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Observation of birds at the Volta Velha Reserve
Getting to know the Volta Velha Reserve and its importance for birds

Well-known among birders around the world, the Volta Velha Reserve has become one of the most popular birding spots in southern Brazil. Located in Itapoã on the northern coast of Santa Catarina state, the reserve encompasses 1100 hectares (about 2300 acres) within one of the largest areas of undisturbed Atlantic Forest (lowland rainforest on the coastal plain of Brazil), without doubt among the most endangered biomes on the planet.

From an ornithological perspective, this particular region of the Atlantic Forest has been a micro-center of speciation, giving rise to several very local endemics. This has been a key consideration in the establishment of both public and private reserves in the remaining forested areas, and the scientific community has given high priority to such initiatives.

Rio Saí-Mirim (Foto: Iumaã Bacca)

Studies in the Volta Velha region have resulted in the identification of of approximately 300 species of birds, the majority of which are dependent on forest habitats. The presence of migratory and vagrant (non-resident) species enriches the total, these being present mainly in the spring and fall. The vegetational community, officially classified as Lowland Atlantic Forest, also represents an impressive diversity of micro-habitats, from coastal restingas (stunted woodlands of thin-trunked trees of uniform height growing on sandy soils) to high-canopy humid forest to riparian woodlands and marshes.

Displaying an incredible variety of individual plant species, the forests in this region further stand out for their abundance of epiphytic growth in the form of mosses, epiphytic cacti, and bromeliads, the latter especially providing a home for numerous other life forms.

Birding Trails
Volta Velha features three main trails for nature hikes and bird-watching, all of which are wide and easy to follow:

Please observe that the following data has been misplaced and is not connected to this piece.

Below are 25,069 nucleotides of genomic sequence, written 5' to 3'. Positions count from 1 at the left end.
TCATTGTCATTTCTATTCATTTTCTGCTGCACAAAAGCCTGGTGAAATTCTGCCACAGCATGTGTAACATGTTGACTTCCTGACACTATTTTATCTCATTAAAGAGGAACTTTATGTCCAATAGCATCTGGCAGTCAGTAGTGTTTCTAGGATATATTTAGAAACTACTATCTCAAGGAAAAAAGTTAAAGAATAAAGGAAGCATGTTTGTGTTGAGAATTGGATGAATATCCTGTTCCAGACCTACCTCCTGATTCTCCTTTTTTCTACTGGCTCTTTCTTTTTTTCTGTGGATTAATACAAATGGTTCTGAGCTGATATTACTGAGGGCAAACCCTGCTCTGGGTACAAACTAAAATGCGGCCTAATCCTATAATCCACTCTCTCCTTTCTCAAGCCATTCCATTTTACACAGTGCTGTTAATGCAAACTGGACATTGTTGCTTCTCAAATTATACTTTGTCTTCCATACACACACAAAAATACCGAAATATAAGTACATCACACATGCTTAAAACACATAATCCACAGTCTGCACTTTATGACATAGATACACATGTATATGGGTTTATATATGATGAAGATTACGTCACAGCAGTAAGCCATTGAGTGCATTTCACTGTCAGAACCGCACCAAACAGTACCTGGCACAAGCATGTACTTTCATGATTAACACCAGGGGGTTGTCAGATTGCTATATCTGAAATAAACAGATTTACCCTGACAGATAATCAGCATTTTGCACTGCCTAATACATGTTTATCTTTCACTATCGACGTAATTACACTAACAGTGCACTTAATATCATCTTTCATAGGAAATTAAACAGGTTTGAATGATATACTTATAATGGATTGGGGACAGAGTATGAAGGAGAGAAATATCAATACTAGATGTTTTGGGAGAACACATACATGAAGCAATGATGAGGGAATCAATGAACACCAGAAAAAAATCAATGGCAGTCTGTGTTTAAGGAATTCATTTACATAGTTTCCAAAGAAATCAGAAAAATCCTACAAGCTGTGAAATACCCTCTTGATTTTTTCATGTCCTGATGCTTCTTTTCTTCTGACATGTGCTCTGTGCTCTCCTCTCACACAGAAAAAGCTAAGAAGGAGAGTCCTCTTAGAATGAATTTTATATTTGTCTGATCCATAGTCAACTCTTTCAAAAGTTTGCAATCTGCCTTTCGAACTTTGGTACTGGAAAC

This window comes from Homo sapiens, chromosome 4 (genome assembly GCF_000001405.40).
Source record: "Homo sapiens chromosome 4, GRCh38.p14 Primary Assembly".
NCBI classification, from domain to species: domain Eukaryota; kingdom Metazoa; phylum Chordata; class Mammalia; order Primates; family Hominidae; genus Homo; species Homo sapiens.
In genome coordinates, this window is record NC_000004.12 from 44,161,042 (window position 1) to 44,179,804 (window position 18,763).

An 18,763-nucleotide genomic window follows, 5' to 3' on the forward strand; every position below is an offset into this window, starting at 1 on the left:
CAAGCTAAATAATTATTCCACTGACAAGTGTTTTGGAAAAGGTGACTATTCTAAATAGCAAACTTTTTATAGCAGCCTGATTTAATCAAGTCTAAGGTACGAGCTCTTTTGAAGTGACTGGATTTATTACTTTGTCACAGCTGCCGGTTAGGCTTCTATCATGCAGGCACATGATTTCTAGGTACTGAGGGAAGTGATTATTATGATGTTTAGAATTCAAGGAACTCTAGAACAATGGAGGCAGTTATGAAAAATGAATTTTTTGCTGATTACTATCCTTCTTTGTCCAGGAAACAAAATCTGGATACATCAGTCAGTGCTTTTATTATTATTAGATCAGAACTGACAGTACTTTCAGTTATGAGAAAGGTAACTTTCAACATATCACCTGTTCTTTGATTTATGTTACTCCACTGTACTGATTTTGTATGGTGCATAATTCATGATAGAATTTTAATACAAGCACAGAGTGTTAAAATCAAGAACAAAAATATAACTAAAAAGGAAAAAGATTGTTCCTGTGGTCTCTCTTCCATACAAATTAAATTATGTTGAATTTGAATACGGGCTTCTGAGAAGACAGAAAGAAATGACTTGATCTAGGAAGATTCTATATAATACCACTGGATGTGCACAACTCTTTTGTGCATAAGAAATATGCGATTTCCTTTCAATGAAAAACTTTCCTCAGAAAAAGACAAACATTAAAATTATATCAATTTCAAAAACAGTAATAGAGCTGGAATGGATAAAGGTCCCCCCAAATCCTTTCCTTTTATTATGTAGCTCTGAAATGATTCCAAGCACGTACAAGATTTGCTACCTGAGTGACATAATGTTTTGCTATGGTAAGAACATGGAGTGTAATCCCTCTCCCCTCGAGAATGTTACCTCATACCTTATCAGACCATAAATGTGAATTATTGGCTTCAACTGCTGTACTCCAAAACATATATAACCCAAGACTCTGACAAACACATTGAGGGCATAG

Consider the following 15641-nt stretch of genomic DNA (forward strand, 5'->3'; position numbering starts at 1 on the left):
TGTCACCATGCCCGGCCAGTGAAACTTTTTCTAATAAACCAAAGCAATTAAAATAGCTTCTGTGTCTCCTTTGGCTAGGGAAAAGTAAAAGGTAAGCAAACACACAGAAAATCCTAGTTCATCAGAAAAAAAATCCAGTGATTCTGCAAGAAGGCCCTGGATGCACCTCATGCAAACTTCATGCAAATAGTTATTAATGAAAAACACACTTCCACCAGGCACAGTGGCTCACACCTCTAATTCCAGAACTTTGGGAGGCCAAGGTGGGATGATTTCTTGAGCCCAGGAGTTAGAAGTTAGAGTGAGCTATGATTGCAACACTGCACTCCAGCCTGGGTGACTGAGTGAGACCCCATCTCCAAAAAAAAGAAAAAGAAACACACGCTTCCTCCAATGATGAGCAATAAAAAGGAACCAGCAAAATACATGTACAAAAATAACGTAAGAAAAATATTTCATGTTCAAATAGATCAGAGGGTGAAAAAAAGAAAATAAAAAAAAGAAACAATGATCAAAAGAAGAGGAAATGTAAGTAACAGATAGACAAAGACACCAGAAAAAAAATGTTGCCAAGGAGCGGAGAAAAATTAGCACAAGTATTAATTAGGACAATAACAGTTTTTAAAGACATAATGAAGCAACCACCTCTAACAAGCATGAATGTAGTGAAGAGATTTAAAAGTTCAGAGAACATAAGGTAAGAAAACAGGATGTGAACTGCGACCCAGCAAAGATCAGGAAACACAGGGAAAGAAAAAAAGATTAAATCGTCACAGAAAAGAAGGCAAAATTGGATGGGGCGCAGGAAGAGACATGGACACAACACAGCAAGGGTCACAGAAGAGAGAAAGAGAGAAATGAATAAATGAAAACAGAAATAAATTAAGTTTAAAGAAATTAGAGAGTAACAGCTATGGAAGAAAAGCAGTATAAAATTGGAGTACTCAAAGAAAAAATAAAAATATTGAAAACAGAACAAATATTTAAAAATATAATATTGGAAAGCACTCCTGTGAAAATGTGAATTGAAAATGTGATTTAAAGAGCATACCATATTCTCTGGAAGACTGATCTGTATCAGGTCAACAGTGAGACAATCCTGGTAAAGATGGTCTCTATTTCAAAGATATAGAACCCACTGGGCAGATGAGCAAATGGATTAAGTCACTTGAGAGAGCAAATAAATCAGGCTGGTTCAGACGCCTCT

Glass House Trail – a walk through level terrain in the interior of undisturbed forest, with numerous ancient canopy trees along the way. Birding is best in the very early morning (pre-dawn to about 08:00) as the trail passes through closed forest and crosses a a couple of small streams (mostly under bridges) with swampy forest off to the sides. Large mixed-species flocks are active in this area during the morning hours.

Sambaqui Trail – Perhaps the best overall birding trail in the reserve as it continues for several kilometers through level forest, roughly paralleling the course Saí-Mirim River for much of the way, and actually giving access to the river margin at a point about 3 km from the start. The trail passes through areas of both low-stature and taller restingas interspersed with tall forest and some poorly drained stretches. It’s productive at any time of day, worth exploring thoroughly for the many species that are known to occur.

Apecatu Trail – This interesting loop trail (about 1.5 km total) comes off the Sambaqui near where that trail hits the Saí-Mirim River, passing through taller forests as one moves away from the river. It’s also very good for birding early in the morning.

Saí-Mirim River – Best birded by canoe, the river provides a venue for relaxed birding in a beautiful setting of blackwater (the result of a high tannin concentration in these sand-filtered waters, with low particulate matter ) restingas and taller, riparian forest. Especially good for seeing aquatic birds and species that favor the forest edge along watercourses.

Birds of Volta Velha – Key Species
Following is a short list of the most special birds of the reserve, including local endemics of this region of the Atlantic Forest as well as rarities and poorly known species that always form the major “want-lists” of visiting birders. These are designated C (critically endangered); T (threatened); V (vulnerable); or R (rare), following the the designations of Sick (1977).

Solitary Tinamou (Macuco - Tinamus solitarius) -- R Under pressure mainly from illegal hunting (and has been extirpated in many areas of the Atlantic Forest). With luck and patience, it is sometimes seen with the best chance being along the Sambaqui Trail.

Yellow-legged Tinamou (Jaó-do-sul – Crypturellus noctivagus) – R Also threatened mainly by illegal hunting; most frequent along the Sambaqui and Apecatu and heard most days, especially early and late when several widely spaced individuals may sing repeatedly. Volta Velha is certainly one of the very best places anywhere to see this species!

White-necked Hawk (Gavião-pombo – Leucopternis lacernulata) – V One of the most celebrated endemic raptors of the Atlantic Forest which may be seen soaring over the forest canopy during the hottest hours of the day. There is a place near Volta Velha where a probable pair has been seen frequently.